If you have ornamental grasses and want more very early spring is the time to create more plants. You could start them from seed but these grasses are relatively difficult to germinate . The best way is to divide an existing plant that has not started its spring growth. This can be one that has been in the ground for 1 to ?? years or you can purchase 4 inch pots of this grass from the nursery and divide it. The method is the same, the only difference is that you will get many more plants from an old established plant. If you are going to divide an existing large plant you will need fairly large tools such as a sharp 4 - 6 inch spade, or a sharp shovel, even an axe will work. First dig up the root mass, it will extend at least 1 to 1 ½ feet from the grass plant. Once the root mass is out of the ground simply cut it into sections by any means available. I f you are strong (not strong smelling) just tear the mass apart with your bare hands. As long as there are roots on the section you have separated from the large mass then it will probably develop into another healthy plant in about one year. If you cannot tear it apart with your hands simply cut it with a spade or axe you will not hurt it. Replant the cut apart sections at the same level that they came out of the ground and make sure that the plant gets sufficient water during the summer. The 4 inch pots will be very easy to divide because the root mass is so small and hand dividing is very simple -- you should get at least 3 to 4 plants out of the pot. The nice thing about dividing is that you can do it every year then you can either sell or give away the extra plants.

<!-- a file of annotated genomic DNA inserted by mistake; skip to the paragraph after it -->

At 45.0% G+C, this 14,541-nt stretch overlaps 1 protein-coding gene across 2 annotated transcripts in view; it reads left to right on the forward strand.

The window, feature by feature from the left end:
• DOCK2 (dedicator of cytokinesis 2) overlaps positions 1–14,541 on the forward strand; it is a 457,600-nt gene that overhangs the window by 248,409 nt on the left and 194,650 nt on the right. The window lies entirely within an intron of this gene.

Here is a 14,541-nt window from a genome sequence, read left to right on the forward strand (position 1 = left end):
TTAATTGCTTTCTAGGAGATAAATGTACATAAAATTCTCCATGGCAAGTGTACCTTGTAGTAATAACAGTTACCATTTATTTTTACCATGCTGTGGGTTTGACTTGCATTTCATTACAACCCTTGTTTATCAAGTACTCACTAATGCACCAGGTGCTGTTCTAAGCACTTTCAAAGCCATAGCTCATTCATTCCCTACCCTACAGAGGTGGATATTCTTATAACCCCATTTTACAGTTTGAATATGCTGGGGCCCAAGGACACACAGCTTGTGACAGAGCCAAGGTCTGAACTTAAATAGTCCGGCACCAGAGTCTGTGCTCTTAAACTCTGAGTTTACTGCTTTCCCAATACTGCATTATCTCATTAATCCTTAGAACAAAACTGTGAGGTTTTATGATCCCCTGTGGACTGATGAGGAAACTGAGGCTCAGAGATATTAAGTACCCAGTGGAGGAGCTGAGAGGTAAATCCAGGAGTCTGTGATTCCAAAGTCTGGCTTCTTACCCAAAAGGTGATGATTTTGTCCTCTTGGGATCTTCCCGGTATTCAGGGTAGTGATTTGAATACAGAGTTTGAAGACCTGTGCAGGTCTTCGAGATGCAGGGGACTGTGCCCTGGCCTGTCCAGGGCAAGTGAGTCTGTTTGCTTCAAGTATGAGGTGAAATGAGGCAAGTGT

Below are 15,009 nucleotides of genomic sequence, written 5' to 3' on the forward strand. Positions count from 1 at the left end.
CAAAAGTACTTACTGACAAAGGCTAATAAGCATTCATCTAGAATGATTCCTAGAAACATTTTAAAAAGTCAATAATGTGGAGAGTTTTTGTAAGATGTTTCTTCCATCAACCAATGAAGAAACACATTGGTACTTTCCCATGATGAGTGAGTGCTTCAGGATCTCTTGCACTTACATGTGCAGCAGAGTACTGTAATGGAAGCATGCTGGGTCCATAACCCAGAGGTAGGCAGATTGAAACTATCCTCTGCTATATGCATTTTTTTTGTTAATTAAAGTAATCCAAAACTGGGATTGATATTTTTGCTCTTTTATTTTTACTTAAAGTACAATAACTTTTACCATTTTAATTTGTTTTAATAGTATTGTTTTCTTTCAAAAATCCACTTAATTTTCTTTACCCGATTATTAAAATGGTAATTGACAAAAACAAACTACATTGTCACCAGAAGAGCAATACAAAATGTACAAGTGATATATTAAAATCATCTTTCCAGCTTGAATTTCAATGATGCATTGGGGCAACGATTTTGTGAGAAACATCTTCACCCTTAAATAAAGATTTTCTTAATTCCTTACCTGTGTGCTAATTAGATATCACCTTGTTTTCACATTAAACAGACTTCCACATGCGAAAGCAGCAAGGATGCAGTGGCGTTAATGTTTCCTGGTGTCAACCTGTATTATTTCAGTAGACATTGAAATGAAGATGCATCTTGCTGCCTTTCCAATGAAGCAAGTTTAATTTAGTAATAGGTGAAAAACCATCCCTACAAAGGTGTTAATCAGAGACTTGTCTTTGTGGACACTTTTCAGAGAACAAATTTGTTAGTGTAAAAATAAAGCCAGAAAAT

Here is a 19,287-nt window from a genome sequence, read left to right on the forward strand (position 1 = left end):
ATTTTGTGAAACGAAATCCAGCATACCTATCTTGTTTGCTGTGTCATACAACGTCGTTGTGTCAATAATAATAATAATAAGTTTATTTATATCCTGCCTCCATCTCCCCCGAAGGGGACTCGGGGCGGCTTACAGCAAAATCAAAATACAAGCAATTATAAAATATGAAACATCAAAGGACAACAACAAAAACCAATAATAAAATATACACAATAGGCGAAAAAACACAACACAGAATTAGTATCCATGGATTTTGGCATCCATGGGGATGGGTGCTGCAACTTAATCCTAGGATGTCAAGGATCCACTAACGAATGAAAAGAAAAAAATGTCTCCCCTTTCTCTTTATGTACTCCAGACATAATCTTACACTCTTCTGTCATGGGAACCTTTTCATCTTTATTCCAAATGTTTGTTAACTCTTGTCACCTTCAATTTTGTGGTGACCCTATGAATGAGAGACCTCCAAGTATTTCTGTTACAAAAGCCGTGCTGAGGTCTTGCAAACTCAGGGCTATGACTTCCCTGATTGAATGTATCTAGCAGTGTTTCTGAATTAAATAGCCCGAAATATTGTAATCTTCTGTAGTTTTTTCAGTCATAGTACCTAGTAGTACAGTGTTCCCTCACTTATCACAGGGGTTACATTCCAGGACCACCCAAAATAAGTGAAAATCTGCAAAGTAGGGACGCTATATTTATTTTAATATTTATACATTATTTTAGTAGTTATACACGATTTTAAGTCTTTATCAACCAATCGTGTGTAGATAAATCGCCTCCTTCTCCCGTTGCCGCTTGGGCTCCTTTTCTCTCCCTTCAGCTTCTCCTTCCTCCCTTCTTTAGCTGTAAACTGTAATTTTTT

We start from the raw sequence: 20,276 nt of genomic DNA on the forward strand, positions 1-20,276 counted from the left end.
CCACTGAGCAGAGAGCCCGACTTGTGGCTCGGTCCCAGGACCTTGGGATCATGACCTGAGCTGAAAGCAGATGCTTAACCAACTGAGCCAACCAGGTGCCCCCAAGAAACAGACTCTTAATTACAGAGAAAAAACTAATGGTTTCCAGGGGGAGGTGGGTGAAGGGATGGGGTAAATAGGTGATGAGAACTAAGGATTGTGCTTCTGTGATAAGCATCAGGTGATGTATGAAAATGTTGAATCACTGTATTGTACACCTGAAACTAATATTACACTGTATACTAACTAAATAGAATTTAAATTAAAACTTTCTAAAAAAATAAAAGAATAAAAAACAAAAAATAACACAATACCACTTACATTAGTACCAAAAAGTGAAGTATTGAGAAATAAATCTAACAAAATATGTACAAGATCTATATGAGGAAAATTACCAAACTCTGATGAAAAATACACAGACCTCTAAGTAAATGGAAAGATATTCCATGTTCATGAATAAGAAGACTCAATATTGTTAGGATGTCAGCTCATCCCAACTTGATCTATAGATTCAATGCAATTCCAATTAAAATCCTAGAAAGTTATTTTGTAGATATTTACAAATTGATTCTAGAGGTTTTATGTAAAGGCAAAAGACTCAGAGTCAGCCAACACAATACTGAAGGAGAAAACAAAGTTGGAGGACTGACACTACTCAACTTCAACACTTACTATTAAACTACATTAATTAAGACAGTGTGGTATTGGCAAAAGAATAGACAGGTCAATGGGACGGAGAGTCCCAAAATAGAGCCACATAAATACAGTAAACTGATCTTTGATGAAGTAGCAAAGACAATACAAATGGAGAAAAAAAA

It is time to turn your mulch pile over. By now the beneficial bacteria and molds have done as much as they can to digest the leaves, grass and what ever else might be inside the pile. If the pile is not turned over and allowed to aireate it might turn septic and start to smell bad. The mixing can be done with a hay fork or even with a rototiller. I have not found a real easy way to do it but it creates a good source of exercise and a day at the gym can be avoided. This pile needs to be moist but not overly so, it needs some fertilizer sprinkled over it to replenish the nitrogen that is driven off with the pile getting hot. Turn the pile at least once every 3-4 weeks to get optimal mulch creation.